The militarization of our country’s police force has become a much-talked-about and controversial topic over the last several weeks. With officers shooting our citizens and residents, many may be wondering whether taser use may be a more effective way for police to restrain combative individuals without taking lives.
Indeed, using a taser to immobilize an adult seems like a good idea when you consider the alternative would be to pull out your gun and kill the guy. But it’s important to know the facts: As of April 2013, there have been 538 taser-related deaths in the United States since 2001. Some of those killed were children.
Truth Not Tasers and Electronic Village have been compiling a list of North Americans who died after they were tasered since 2001 and the statistics are staggering. More than 790 people have died since 1984 as a result of being tasered, and 530 of those deaths have occurred just since 2001.
Additionally, it seems that taser use is targeted at both racial minorities and people with mental illness. The video above involves a case of an 11-year-old girl with autism who was found naked, walking beside a highway. Though an eyewitness described the girl as calm, the police officer who appeared on the scene tazed her. This is merely one example of the possible problems with tazing.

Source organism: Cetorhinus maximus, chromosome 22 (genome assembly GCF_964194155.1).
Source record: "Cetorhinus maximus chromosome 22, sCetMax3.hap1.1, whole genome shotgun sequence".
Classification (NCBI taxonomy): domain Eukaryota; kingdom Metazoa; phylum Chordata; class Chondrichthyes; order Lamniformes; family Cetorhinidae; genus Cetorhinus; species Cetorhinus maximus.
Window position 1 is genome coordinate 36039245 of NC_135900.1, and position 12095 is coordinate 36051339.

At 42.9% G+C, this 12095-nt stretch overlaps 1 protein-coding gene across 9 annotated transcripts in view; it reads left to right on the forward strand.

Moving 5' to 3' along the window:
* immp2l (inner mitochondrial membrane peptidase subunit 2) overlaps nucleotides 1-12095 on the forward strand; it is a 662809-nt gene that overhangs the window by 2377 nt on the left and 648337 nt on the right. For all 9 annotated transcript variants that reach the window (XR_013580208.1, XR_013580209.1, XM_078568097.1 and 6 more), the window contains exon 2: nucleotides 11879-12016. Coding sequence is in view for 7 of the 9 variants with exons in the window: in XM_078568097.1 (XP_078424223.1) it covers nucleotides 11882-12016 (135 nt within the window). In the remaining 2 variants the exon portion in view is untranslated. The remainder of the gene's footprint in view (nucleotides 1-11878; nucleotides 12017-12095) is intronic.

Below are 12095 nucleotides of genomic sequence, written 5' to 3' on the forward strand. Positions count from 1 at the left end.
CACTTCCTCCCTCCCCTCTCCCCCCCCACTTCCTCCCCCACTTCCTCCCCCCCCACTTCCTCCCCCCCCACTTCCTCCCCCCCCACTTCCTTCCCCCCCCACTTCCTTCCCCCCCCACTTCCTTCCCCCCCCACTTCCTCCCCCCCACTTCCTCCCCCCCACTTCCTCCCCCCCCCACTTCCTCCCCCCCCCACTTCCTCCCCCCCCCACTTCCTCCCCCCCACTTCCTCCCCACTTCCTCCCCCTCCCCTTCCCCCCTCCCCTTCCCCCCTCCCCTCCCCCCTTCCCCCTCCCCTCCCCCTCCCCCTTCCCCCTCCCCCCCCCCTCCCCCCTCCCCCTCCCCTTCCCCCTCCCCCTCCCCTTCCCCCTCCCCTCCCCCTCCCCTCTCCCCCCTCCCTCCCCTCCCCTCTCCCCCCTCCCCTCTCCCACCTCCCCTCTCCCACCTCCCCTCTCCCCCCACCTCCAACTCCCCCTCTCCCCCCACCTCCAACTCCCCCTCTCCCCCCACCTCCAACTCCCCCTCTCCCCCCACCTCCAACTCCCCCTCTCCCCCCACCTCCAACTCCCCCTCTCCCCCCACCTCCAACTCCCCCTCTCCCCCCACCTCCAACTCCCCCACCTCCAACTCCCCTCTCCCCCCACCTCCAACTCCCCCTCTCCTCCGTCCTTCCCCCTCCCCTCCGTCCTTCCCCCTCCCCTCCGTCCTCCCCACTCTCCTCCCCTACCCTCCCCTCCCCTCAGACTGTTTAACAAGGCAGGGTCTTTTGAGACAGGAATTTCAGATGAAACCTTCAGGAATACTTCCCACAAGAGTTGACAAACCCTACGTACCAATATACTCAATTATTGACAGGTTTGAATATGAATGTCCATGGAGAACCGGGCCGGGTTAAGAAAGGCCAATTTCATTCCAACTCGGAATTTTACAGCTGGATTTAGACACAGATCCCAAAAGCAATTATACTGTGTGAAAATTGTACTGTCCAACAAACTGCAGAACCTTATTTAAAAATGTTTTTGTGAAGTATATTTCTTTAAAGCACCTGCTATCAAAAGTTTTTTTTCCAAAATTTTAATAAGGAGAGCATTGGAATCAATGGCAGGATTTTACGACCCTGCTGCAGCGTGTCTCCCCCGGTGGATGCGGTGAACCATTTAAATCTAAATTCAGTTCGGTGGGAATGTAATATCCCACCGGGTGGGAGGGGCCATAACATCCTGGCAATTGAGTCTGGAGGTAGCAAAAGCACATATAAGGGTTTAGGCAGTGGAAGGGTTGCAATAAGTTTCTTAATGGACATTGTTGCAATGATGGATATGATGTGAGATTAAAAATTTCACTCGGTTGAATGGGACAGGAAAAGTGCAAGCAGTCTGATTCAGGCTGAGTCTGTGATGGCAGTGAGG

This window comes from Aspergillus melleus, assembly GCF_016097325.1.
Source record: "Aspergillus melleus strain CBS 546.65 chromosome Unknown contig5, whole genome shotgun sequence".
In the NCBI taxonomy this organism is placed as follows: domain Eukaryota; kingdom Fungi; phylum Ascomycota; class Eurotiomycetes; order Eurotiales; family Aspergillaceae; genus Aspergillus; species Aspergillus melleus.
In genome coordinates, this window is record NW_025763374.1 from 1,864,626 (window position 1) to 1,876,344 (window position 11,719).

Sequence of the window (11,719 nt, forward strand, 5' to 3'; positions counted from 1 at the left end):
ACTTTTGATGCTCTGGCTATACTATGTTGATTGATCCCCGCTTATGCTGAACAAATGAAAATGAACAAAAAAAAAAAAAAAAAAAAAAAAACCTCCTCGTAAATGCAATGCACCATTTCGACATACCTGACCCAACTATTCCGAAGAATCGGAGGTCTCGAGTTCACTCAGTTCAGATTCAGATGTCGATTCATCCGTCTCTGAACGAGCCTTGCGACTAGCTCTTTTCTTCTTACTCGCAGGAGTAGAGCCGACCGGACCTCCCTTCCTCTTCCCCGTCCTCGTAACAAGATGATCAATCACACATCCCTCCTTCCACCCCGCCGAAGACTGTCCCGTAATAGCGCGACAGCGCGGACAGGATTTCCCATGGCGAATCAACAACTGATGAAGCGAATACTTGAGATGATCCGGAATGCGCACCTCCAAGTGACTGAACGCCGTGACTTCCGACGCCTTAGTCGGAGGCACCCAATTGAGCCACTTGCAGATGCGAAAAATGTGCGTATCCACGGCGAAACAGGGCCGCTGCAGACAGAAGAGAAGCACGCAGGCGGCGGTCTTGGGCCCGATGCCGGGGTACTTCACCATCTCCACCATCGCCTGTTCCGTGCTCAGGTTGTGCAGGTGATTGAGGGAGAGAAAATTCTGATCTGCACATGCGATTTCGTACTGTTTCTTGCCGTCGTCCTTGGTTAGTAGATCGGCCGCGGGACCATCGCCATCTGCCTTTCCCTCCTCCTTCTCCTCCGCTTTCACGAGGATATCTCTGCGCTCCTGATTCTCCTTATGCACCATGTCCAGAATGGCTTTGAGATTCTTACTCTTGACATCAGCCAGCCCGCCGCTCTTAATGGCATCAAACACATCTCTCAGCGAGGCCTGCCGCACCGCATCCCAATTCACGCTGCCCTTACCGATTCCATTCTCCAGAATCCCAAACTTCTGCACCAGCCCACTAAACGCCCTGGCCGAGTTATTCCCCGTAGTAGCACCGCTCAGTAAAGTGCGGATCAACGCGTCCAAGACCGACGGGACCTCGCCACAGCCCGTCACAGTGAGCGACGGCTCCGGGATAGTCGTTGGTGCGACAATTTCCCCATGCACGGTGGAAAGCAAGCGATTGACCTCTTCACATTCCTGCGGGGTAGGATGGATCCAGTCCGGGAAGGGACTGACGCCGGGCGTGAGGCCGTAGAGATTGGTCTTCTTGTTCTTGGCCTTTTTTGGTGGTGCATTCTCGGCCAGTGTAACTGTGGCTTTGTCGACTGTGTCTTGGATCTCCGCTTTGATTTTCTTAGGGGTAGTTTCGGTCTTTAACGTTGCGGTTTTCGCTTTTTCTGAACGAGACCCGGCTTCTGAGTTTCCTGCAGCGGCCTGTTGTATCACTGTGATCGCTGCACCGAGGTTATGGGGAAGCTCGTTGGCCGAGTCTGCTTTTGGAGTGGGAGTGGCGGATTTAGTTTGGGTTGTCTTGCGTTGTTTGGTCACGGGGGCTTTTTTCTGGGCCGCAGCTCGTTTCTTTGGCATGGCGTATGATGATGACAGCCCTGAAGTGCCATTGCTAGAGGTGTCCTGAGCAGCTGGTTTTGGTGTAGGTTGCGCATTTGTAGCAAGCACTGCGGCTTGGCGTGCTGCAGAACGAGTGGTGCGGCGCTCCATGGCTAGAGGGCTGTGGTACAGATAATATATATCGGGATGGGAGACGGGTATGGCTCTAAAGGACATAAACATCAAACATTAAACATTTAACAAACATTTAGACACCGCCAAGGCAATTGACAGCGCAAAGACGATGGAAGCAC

BORDC is aware of the concerns regarding tasers and is taking action and reaching out. In Berkeley, California, police are asking the City Council for tasers. The City Council wants a study. The Coalition for TASER Free Berkeley is convening a diverse panel to discuss their experience with tasers to help Berkeley make an informed decision. Tomorrow, BORDC’s Executive director will be part of a panel discussion regarding taser effects on various communities, people with mental illness, previous cities’ experience with tasers, and how taser use would be monitored and police officers held accountable.
If you are in the Berkeley area, please join the discussion at 1939 Addison Street, Berkeley, CA 94704 at 7 p.m.
Other panelists will include:
- Aram James, Activist and former Public Defender in Palo Al
- Barbara Ann White, Berkeley NAACP representative and Berkeley Mental Health
- James Chanin. Founding member of the Police Review Commission and Civil Rights lawyer
- Jeremy Miller, Program Director, Idriss Stelley Foundation, Co-organizer of the successful campaign to stop San Francisco from getting TASERs
This event is free, open to the public, and is wheelchair accessible.